Just as dusk began to descend tonight a collection of fireflies appeared in the yard, seemingly from nowhere. Their neon green bellies pulsating sporadically in three dimensions. The image doesn’t bode well in this landscape, in words. You have to see it, and when you do you know precisely what I mean, in whatever way you’ve seen a gaggle of fireflies emerge. Of course the creatures were there all along, somewhere. But it was only in the right contrast that they became prevalent. A cheap metaphor in foresight, sure, but it’s the middle of the night. It’ll have to do for now.
I paced the sidewalk tonight, when I should have been asleep, in a daze of too much thought and not enough clarity. I’d say it’s the curse of a writer, if it didn’t sound so damn pompous. I paced the sidewalk in the dark, attempting to parse my thoughts, to strip away the noise and get down to the nittiest of the gritty.
I don’t know who I am as a writer these days. It’s troubling.
I was away from the words for a long time, away from the process, and the salvation that comes from it. Earlier this year I found it again, the trail that must lead to my voice. I tracked it. I hunted. A faint scent here, a broken branch there; Like so many times before I felt it coming into focus. Then I lost it again.
And now I’m here, at 130 in the morning, chasing a ghost I couldn’t catch on my midnight stroll. I’ve been here before, and if past is indeed prologue I’ll be here again. I’m not wired like the others. I crave to write, to create. It was not merely a teenage passion I would grow out of, as my parents suggested. It has lingered in me for as long as I can remember. It’s the one thing that has consistently rang in my bell tower throughout the myriad of highs and lows of life to date.
It defies all rational thought that a 39 year old man with a desk job, a career, a child and the normal expectations that go along with such things would be up in the wee hours working through prostrations of “finding my voice”. Most people don’t get it. I should put away such childish things, submit to the life I’ve built and be grateful I am afforded a comfortable lifestyle through this work, this desk job, this career. I should turn off my mind and lay my weary head to rest, fetch whatever sleep I can, and move on. But anyone who has banged the keys because they had to will tell you that it just isn’t that simple. I am not that simple. And thank God for that.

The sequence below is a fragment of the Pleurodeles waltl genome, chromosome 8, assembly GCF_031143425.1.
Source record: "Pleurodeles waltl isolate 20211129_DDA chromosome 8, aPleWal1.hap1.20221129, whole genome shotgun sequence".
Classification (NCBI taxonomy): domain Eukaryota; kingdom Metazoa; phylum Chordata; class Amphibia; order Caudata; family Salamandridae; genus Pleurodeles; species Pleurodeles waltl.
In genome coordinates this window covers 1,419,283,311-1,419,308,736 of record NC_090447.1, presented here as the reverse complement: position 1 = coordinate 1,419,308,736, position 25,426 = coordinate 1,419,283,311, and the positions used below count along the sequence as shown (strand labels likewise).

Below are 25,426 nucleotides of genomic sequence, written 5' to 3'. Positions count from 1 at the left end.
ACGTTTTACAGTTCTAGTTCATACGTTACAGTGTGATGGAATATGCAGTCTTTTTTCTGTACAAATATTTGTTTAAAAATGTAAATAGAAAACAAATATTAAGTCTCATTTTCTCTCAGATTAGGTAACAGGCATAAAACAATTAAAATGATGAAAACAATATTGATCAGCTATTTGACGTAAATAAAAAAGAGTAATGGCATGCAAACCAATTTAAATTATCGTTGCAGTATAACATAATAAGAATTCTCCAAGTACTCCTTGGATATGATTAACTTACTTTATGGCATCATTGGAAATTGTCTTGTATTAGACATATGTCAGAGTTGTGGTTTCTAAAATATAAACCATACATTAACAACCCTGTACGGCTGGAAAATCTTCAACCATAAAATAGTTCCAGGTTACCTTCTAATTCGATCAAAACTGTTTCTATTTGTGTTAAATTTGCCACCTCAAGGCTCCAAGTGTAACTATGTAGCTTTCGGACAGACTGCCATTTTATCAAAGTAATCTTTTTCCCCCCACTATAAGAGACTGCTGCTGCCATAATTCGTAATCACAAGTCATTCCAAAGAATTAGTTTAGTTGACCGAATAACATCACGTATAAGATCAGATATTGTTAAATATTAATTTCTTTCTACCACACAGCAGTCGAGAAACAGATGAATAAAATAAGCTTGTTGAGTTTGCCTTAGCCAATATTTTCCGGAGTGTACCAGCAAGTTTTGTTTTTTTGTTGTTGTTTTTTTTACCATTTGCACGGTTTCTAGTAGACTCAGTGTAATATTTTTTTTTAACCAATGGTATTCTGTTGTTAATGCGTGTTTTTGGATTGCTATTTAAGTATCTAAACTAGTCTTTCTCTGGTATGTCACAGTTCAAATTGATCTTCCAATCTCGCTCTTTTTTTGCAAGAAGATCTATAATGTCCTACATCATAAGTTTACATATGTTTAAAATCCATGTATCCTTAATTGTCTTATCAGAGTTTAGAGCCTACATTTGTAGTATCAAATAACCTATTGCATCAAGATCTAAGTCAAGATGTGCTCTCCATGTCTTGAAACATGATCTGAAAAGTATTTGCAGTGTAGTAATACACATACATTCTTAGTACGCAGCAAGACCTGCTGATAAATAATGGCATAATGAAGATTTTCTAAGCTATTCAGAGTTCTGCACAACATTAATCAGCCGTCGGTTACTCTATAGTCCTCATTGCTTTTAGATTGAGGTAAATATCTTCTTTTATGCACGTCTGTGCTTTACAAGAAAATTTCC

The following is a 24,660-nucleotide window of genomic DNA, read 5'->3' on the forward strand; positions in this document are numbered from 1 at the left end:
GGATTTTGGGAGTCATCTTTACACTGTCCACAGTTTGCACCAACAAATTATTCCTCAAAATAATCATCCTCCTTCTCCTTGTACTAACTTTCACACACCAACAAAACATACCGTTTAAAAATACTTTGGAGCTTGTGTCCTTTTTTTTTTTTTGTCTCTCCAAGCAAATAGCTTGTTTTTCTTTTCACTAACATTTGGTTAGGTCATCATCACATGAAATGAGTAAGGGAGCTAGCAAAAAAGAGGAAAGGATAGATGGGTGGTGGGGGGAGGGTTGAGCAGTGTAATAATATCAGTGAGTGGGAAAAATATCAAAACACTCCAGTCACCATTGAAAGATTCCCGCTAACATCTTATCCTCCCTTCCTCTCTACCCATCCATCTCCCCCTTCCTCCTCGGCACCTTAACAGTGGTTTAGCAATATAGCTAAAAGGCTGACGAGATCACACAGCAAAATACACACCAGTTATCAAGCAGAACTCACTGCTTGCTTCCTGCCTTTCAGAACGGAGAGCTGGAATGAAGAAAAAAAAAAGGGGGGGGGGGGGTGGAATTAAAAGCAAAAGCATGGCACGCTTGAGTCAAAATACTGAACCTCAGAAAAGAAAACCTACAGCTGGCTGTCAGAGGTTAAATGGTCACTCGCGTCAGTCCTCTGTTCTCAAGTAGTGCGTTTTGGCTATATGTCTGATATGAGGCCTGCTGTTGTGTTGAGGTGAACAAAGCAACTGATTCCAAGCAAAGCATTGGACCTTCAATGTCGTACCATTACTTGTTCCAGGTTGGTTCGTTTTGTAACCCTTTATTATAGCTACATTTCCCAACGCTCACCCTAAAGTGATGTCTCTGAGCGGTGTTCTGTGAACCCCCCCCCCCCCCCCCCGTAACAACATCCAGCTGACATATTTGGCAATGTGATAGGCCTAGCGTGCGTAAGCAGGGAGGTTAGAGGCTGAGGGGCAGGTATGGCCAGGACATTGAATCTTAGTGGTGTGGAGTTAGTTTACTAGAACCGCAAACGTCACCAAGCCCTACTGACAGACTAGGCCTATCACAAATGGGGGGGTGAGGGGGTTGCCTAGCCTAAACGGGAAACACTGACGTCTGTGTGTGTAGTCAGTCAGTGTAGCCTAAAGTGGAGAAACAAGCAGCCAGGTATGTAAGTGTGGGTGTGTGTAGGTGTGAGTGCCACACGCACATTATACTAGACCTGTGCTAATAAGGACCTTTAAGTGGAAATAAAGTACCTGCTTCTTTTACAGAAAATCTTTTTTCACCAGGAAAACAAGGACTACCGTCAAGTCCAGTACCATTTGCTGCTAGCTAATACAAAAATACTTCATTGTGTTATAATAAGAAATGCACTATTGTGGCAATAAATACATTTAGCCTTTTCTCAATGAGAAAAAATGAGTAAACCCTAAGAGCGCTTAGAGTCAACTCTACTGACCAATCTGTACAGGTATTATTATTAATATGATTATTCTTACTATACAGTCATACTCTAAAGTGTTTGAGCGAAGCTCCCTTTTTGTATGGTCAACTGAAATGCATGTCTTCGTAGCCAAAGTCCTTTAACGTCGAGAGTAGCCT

I’m reminded of a story told by Corita Kent:
The Balinese have much to teach us about the (non) art of celebration. The making of splendid occasions occupies much of their time. If you ask a Balinese what he does, he will proudly answer “I am a Baris dancer” or “I am a mask maker”. If you persist and ask again “No, I mean how do you get your rice?” he loses interest, his voice drops, he may turn away, deciding this is a pretty boring conversation. “Oh that,” he will say.
I get my rice in a way that has consistently fed me, but it has never fed the part of me that is truly hungry. I’ve struggled for years to balance the necessary pursuit of gainful employment with the desire to run free in the wilderness to scribble and compose. As a younger man I had more freedom to live the life of an artist, although if truth be told I never gave it the focus and energy the passion deserved. Now, well life is different. Others depend upon me for the rice I earn, and while I honestly vouch I do not resent this, I do long for the freedom to pursue being a mask maker, so to speak.
SO I return to the question of balance, and how to achieve it. I return to the words, if nothing more in this instance than a mechanism, through the activity of composition to find harmony between what I must do and what I must do. To begin, I should remember that the fireflies were there all along. That only in the right contrast did they become prevalent.
There is a way to be what is expected and still be what I expect myself, ultimately, to be.
I have to find that path first, and allow for the fact that as Alfred Korzybski once wrote “The map is not the territory”. Balance is more than a position, it is active, it is something to achieve and maintain through effort, strength, and patience. It is unpredictable, and requires adaptability in the abstract, and the actuality of the day to day. My pursuit of balance should be tempered with both energy and rest, focus and wonder, ambition and forgiveness of failure. Beyond finding my voice as a writer, it is most important to find my balance as a man.
Only then am I free to enjoy the totality of my life, to abandon the incessant fears that wear down my spirit, that spin me off center and impact every facet of my life. Perhaps it sounds like hogwash, but perhaps it’s a breakthrough.
I’m writing again, that’s a start. In a few hours I’ll go to work, and do what needs to be done there. And in a few days I’ll wander into the woods and immerse myself in music and possibility – with no expectations other than to breath in fresh air and open my ears to the sounds of people doing something they love as much as I love to write.
I misspoke earlier. I do know who I am as a writer. I am a work in progress. Precisely as I should be.